Spencer, Anne

Spencer, Anne (b. February 6, 1882, Henry County, Va.; d. July 12, 1975, Lynchburg, Va.), American writer, Harlem Renaissance poet whose work combined 19th century and modernist literary traditions.

Annie Bethel Bannister spent her early years with a foster family while her mother Sarah Scales, separated from her husband Joel Bannister, worked nearby as a cook. At 11, she began formal schooling in the Virginia Seminary in Lynchburg under the name Annie Scales. With her first poem "The Skeptic" (1896), Scales revealed the independent thinking which would characterize her life and work. She graduated in 1899, taught for two years in West Virginia, and then returned to Lynchburg to marry Edward Spencer and raise their children Bethel Calloway, Alroy Sarah, and Chauncey Edward.

During this time, Spencer cultivated her poetry as well as her famous garden. When National Association for the Advancement of Colored People (NAACP) activist James Weldon Johnson visited her in 1917, he convinced her that she ought to publish, and "Before the Feast of Shushan" appeared in the February 1920 issue of Crisis. For the next 20 years, her voice was heard in every collection of African American poetry.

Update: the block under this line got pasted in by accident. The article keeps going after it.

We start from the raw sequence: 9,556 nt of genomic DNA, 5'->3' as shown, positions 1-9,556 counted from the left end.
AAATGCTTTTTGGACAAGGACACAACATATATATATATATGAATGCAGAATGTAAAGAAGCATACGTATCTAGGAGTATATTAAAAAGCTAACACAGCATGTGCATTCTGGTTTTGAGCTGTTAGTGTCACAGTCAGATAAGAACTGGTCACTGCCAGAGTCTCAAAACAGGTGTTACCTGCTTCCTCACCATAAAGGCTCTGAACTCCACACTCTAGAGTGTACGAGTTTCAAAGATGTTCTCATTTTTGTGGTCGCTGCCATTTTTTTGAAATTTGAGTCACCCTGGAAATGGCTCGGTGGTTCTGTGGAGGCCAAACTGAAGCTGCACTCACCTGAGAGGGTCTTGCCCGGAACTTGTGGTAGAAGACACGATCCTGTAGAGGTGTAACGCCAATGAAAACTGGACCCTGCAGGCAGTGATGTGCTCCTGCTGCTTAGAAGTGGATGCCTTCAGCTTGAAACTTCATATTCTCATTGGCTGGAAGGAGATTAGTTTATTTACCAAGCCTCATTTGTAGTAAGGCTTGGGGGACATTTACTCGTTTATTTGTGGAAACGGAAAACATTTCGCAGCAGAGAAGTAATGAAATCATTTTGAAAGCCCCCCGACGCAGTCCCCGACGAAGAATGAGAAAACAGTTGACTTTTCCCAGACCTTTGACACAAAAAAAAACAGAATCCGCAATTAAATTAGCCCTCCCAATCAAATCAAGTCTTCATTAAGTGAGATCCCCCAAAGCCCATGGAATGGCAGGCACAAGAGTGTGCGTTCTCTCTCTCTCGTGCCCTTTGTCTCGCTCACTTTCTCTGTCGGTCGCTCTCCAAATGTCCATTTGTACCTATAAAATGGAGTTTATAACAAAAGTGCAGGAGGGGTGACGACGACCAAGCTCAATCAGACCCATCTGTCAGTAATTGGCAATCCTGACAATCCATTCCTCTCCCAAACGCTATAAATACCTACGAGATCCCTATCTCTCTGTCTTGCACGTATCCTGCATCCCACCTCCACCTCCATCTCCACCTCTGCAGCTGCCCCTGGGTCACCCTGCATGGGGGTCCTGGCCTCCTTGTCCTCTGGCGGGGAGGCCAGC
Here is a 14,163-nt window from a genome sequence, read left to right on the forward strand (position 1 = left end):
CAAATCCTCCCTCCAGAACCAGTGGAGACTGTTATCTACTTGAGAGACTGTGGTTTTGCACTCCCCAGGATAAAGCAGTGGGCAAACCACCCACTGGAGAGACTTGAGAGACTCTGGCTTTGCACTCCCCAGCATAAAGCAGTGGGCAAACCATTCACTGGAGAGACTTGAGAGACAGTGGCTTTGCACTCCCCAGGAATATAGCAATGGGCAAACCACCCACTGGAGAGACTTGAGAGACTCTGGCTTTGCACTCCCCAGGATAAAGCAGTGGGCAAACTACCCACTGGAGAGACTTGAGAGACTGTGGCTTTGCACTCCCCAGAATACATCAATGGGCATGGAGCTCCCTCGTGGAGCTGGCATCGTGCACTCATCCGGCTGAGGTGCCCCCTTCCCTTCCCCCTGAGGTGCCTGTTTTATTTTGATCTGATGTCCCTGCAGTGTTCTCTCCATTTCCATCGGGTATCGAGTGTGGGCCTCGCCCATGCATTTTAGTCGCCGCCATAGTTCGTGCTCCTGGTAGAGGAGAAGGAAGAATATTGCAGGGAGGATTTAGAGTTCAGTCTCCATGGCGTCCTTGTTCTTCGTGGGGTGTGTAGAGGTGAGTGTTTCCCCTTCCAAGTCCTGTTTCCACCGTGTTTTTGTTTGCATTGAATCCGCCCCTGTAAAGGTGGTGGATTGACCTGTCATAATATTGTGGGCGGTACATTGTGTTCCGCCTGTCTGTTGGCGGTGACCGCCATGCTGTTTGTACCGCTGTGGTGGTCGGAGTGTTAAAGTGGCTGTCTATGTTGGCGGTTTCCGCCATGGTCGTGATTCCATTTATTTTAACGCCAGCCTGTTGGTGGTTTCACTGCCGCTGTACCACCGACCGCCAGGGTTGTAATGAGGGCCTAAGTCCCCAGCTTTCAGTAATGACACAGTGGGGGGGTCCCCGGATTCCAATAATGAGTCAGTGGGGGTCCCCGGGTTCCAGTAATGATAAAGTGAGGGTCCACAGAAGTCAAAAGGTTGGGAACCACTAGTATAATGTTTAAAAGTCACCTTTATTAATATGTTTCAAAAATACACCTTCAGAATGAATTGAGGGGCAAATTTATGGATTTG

Spencer's poetry invokes biblical and mythological allusions to speak of beauty in a decaying world. Her writing has been described as depicting a private vision, and she often employed images of the natural world. Despite the apparent influences of literary romanticism, Spencer has often been characterized as modernist, both for her complex style and her contemporary feminist concerns. She worked powerfully with detailed, focused images: a woman's hand, "Twisted, awry, like crumpled roots,/ bleached poor white in a sudsy tub," portrays the condition of women in "Lady, Lady."

Spencer's political activism in Lynchburg attested to her commitment to African American equality. She agitated for the hiring of African American teachers at the local segregated high school, she refused to ride segregated public transportation, and she initiated an African American library, where she worked from 1923 to 1945. Her garden home became a Southern locus for prominent African Americans, visited regularly by such guests as W. E. B. Du Bois, Paul Robeson, and Langston Hughes. In the mid-1930s, Spencer moved out of public life, and lived as a recluse until her death in 1975.


Contributed By:
Marian Aguiar